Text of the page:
On a Clear Day You Can See Forever

23 Mar

Reincarnation is an alluring belief, and may even be true.

The depth of our emotions, especially for others, can lead us to feel that one life is not enough. Perhaps, somehow, there will be other lives in which our love can continue.

The problem – for those of us with a modern sensibility – is proof.

But none is needed. A belief (or faith or hope) in reincarnation requires no verification; its value is expressive. One might as well ask for proof that my favourite colour is blue.

In Alan Jay Lerner and Burton Lane’s musical, Dr Mark Bruckner hypnotises Daisy Gamble, in an attempt to understand her apparent Extra Sensory Perception. Exploring her memories, he discovers Melinda Wells, an English woman who passed over a century ago.

Perhaps my philosophical pretensions make the subject matter sound heavy, or just plain weird, but it’s not – it’s light, breezy, and beautiful; a glorious expression of our dearest desires.

The play has a history of revisions, and Jay James-Moody (who also directs and performs) has adapted and updated the original story. In this version, following a 2011 Broadway revision, Daisy is a gay man, David, and as Mark falls for Melinda, he must ask what are his feelings for the man in whom she resides. It’s all about…. fluidity.

James-Moody’s production is visually delightful, musically superb, and very funny. As David, James-Moody is both movingly vulnerable and deliciously comic. His timing is spot on. Melinda is played by Madeleine Jones with a mesmerizing pizazz. Blake Bowden’s Mark wonderfully captures both the psychologist’s obsessive drive for knowledge and the man’s desperate need for love.

The vocal performances are terrific, with highlights including “When we are 65” sung by James Haxby and James-Moody, “Don’t Tamper With My Sister” sung by Jones, “Come Back to Me” sung by Bowden, and the title song, performed by James-Moody, Jones and the company. Natalya Aynsley’s orchestra is brilliant. Choreography by Leslie Bell is cheeky and playful, perfectly suiting the gorgeously non-conventional relationships portrayed, and the cast perform it with aplomb.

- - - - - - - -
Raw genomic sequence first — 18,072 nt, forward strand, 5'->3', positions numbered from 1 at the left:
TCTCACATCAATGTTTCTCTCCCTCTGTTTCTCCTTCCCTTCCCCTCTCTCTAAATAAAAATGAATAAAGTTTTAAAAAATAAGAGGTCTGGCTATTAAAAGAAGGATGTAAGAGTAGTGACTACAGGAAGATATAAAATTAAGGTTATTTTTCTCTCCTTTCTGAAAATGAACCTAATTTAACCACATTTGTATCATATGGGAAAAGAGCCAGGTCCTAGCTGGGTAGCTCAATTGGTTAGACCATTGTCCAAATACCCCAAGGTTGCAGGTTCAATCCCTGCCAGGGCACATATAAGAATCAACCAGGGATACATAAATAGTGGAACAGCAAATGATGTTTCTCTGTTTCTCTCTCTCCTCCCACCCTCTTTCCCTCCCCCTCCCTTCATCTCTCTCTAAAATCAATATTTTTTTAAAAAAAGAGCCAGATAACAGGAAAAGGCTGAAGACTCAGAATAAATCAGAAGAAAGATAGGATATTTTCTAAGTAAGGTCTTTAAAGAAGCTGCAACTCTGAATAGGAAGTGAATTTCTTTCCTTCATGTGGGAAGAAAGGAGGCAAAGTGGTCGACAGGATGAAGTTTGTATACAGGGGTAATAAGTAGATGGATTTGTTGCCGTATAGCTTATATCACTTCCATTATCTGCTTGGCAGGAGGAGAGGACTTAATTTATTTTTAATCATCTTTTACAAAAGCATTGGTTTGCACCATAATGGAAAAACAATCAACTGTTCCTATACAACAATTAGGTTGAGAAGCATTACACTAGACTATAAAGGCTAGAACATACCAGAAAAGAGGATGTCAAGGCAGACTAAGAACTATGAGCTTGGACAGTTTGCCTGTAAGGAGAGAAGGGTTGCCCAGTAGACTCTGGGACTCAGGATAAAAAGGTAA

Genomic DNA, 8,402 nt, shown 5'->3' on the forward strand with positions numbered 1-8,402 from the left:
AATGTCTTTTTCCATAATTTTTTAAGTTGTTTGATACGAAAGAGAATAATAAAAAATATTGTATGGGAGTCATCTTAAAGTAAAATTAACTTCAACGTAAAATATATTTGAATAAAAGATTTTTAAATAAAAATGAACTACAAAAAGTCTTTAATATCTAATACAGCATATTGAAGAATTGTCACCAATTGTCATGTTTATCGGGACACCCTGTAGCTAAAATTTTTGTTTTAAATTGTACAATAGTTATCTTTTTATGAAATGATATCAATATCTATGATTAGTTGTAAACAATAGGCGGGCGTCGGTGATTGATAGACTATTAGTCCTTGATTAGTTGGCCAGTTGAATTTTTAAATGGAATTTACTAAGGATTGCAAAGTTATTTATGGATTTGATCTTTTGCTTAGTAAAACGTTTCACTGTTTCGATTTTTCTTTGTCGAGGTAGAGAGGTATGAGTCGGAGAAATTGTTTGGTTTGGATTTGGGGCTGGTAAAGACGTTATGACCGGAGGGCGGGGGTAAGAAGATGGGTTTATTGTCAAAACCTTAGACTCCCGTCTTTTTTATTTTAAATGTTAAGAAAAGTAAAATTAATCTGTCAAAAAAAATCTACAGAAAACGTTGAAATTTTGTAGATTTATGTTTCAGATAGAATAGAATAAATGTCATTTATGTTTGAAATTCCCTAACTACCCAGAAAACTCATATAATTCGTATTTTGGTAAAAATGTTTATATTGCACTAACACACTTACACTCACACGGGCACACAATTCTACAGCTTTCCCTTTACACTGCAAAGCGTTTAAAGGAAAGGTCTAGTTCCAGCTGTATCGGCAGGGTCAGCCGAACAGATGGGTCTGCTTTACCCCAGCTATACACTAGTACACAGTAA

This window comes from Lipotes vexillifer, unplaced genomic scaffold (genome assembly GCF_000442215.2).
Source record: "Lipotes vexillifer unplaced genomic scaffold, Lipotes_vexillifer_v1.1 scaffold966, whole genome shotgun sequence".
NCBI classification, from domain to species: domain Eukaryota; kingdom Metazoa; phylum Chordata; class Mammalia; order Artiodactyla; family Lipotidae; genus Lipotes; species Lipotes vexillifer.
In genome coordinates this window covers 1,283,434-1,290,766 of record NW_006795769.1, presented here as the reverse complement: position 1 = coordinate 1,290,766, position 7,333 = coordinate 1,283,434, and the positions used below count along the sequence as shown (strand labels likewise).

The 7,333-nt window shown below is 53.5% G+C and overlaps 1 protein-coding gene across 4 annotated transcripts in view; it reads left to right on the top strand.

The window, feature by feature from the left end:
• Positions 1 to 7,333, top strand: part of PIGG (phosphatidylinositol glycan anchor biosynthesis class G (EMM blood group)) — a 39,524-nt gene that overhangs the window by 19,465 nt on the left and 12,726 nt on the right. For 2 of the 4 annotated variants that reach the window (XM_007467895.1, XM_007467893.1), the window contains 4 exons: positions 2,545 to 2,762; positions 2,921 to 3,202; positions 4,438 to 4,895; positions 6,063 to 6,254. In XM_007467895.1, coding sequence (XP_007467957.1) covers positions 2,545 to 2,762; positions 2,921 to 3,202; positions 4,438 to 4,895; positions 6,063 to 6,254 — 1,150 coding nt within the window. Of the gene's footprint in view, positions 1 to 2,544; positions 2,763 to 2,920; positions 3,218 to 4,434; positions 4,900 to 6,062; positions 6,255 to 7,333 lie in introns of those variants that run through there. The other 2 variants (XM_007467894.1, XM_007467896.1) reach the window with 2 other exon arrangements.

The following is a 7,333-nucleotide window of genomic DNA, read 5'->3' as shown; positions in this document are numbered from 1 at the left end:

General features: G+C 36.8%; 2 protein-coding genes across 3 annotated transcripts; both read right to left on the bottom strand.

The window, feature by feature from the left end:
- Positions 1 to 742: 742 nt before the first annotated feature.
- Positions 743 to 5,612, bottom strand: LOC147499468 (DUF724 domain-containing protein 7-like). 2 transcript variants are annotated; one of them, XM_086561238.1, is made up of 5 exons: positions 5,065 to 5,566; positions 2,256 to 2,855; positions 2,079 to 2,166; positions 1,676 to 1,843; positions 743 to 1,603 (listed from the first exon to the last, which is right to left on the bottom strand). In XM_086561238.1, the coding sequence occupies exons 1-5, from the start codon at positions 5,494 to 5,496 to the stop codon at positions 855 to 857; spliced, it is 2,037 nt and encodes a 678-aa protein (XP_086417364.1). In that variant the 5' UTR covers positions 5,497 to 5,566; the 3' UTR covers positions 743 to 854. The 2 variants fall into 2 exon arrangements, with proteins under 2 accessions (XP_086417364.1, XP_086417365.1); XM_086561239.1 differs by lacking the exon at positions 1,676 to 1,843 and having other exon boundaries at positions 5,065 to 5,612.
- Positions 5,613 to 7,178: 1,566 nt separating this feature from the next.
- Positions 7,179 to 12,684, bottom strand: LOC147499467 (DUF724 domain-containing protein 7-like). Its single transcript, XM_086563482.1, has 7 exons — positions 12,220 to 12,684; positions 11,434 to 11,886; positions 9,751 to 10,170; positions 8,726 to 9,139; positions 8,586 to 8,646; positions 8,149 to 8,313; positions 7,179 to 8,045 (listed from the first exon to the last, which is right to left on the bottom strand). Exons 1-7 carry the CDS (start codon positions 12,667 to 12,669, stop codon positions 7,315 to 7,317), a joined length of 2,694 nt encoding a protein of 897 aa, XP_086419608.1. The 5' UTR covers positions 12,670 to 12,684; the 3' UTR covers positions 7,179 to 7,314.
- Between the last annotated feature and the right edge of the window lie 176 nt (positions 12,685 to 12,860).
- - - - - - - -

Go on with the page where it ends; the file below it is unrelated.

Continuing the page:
On A Clear Day You Can See Forever is an exuberant reminder to look beyond the mundane and be open to the surprise of joy.

Paul Gilchrist

On a Clear Day You Can See Forever by Alan Jay Lerner and Burton Lane, revised and adapted by Jay James-Moody

presented by Squabbalogic and Seymour Centre

until 15 April


Image by David Hooley

One Response to “On a Clear Day You Can See Forever”

  1. G~ March 23, 2023 at 7:07 am #

    It’s hard not to consider reincarnation, especially when you look at things in nature on our planet and beyond our planet, on how things change from one state to another, transformative if you will. With that in mind, for me that would be a reincarnation in itself.
    Do humans reincarnate? That’s the big question. But if we are going to take an example of it from what nature shows us then perhaps it might be true. 🤷🏻‍♀️

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